Race and racism warrant academic inquiry because they are important, but also because they are incredibly complicated and ever-changing. I’m afraid your uncle Joe’s assessment of who is ISIS and who isn’t fails to constitute expertise. I’m disinclined to consider your mom as a race scholar just because she (thinks she) has one American Indian friend. I’d be wary of your boss’s conclusion that “Hispanics will take over America” because he gets nervous around the office’s janitorial staff when they “refuse” to speak in English in his presence. And, I’m rolling my eyes at your friend’s story that she experienced “reverse racism” because the Black Starbucks barista was “mean” to her (read: didn’t roll out the red carpet to celebrate her existence because she’s white). Yes, I am intentionally drawing upon examples of racial prejudice here because many everyday whites draw upon their bias and stereotypes as expertise on race and racism.
I Blame Academia (Or, What’s New?)
More frustrating is that whites’ arrogance about their expertise on race and racism exist alongside their dismissal of academic study of these topics. And even more frustrating is that I have witnessed this not among laypeople — those whom we might dismiss as ignorant or uneducated if we are disinclined to be sympathetic, or inclined to be elitist — but from fellow academics. Many white PhD educated people, whom I would assume to have an appreciation of other disciplines and be self-reflective about the limits of their own expertise, are quick to devalue research and teaching on race and racism. Even in my own discipline (sociology), race and ethnicity scholars — specifically those who are scholars of color — are faced with accusations of conducting “me-search“; by virtue of their inability to be “objective” (a privilege reserved for whites, no matter their research area), their work is dismissed. More generally, the study of communities of color is dismissed (yes, even in sociology).
I suppose we cannot be too hard on uncle Joe, your mom, your boss, and your friend for believing they are experts on race and ethnicity. The academy itself is complicit in devaluing formal academic study of race and racism. Though racial and ethnic studies and similar programs exist, they are woefully underfunded, underresourced, understaffed, and are increasingly under threat. These topics have never been seriously championed in academia, and support for these programs may even be waning (at least in some places). You can get a PhD in Black studies, but I’m not so sure you can expect to get a tenure-track faculty position (if that is your goal). You can specialize in race and ethnicity as a sociologist, but publishing in top mainstream sociology journals will be a challenge, as will securing grant funding. Oh, and get ready to be challenged by your students who think they know as much about race as you do (if not more if you are an instructor of color). Why should we expect everyday white folks to take seriously “the leading expert on racism” when such scholars are not celebrated and respected as would be “the leading heart surgeon” or, hell, even the worst physician alive who, nonetheless, has the respect afforded to doctors?
The academy’s devaluation of academic study of race and racism makes it complicit in the rampant ignorance about race and ethnicity in the US. It is partially responsible for the inevitable rise of Trump and fellow white supremacists. It is responsible for the success of the narrative of angry poor whites who put Trump in office, despite empirical evidence that it was racism and sexism that gave him the election. It is responsible for the dumb notion that whites can be victims of racism or the more perverse “reverse racism”, that calling attention to racism is “playing the race card” or wallowing in victimhood. Academia is responsible for the disgusting reality that Black women scholars’ teaching and public writing about racism can successfully be demeaned as racism — this is reflected best by the fact that these scholars actually get in trouble for doing the work they were trained and hired to do!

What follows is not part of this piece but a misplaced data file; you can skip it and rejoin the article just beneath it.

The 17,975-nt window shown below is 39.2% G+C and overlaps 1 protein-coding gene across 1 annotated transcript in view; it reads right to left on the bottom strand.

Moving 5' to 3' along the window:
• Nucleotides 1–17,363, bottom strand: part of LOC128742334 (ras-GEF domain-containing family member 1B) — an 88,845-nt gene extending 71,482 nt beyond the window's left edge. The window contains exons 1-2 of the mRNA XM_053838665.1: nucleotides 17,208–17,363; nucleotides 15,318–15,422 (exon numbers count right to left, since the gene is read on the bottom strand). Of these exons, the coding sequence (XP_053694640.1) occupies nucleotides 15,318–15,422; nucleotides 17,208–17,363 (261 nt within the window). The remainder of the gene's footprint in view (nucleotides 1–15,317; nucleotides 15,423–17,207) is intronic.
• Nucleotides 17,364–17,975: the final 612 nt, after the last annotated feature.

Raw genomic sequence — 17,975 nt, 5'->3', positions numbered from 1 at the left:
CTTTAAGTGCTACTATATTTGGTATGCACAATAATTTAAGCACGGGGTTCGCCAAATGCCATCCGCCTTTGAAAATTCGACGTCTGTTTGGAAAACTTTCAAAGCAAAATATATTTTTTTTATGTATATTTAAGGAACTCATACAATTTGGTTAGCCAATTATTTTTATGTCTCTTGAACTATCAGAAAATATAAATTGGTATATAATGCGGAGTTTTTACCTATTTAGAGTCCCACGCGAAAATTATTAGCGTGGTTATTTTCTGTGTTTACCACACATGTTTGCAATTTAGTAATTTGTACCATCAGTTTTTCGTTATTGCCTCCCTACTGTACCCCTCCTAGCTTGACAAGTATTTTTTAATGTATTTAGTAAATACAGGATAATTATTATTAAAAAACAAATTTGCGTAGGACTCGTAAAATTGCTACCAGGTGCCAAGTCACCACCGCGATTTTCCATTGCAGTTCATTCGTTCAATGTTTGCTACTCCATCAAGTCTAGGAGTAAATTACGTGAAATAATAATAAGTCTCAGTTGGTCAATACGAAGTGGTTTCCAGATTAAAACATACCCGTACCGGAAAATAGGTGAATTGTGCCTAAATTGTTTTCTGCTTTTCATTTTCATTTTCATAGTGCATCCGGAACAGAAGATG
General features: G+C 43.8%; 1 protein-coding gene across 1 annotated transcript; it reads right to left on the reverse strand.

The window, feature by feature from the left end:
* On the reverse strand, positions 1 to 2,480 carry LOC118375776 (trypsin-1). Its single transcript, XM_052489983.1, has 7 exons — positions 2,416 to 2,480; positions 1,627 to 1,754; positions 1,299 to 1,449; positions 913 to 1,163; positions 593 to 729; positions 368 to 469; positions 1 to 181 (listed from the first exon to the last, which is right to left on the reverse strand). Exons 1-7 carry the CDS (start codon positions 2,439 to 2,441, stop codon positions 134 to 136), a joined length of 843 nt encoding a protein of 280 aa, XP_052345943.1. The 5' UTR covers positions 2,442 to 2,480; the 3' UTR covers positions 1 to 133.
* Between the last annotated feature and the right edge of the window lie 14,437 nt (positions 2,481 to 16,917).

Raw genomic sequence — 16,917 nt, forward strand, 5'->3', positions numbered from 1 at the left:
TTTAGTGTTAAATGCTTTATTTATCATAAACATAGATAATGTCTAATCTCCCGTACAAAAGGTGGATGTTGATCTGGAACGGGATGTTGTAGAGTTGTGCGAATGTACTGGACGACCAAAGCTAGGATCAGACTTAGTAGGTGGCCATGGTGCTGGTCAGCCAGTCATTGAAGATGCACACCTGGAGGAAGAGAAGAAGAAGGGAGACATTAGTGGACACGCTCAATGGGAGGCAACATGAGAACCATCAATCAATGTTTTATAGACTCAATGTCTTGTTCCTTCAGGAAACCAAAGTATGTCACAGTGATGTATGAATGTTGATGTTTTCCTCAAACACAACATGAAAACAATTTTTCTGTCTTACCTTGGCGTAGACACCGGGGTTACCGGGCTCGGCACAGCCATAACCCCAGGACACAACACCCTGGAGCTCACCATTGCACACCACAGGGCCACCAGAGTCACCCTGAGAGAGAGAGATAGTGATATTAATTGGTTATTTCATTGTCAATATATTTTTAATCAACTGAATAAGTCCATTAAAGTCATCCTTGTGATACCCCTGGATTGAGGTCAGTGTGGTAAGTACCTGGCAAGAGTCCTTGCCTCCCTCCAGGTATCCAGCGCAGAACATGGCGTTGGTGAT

The supposed post-racist era is dead, which actually serves as more proof that it never existed to begin with. We cannot even optimistically say we’ve entered a new era of racism because many of the features of old-school racism have reemerged (including Nazism and a bit of anti-Semitism).
But, racism today is undeniably more complex than ever before. As such, this moment is a crucial one to turn to experts on race and racism to understand how we got here and how to move closer to the death of racism. And, by experts, I mean people who have extensive academic training and who study race and ethnicity for a living. Now is the time to seriously support academic programs devoted to the study of race and racism. It is the time to hire race and ethnicity scholars to aid in developing new laws, policies, and programs. It is the time to listen to the experts of race and racism like we would to those who study climate change, or medicine, or biology, or space. Maybe we wouldn’t be in this mess right now if we had already been seriously listening to the experts.
Let me start with the premise that I, as a sociological social psychologist, recognize emotions as socially constructed non-verbal ways of communicating a feeling or thought. Sure, I know there are biological and physiological explanations. Blah blah blah — as a social scientists, I am always asked to concede room for the “real” science fields to explain the social world. (Can we start asking chemist, “have you considered that this may be socially constructed?”) However, I stand by my point because emotions are 1) regulated by social norms and 2) used in the context of labor or work. For example, we have tacit rules about the emotions one should convey at a funeral or wedding. And, some jobs demand specific emotional expressions as a part of one’s labor (e.g., flight attendants).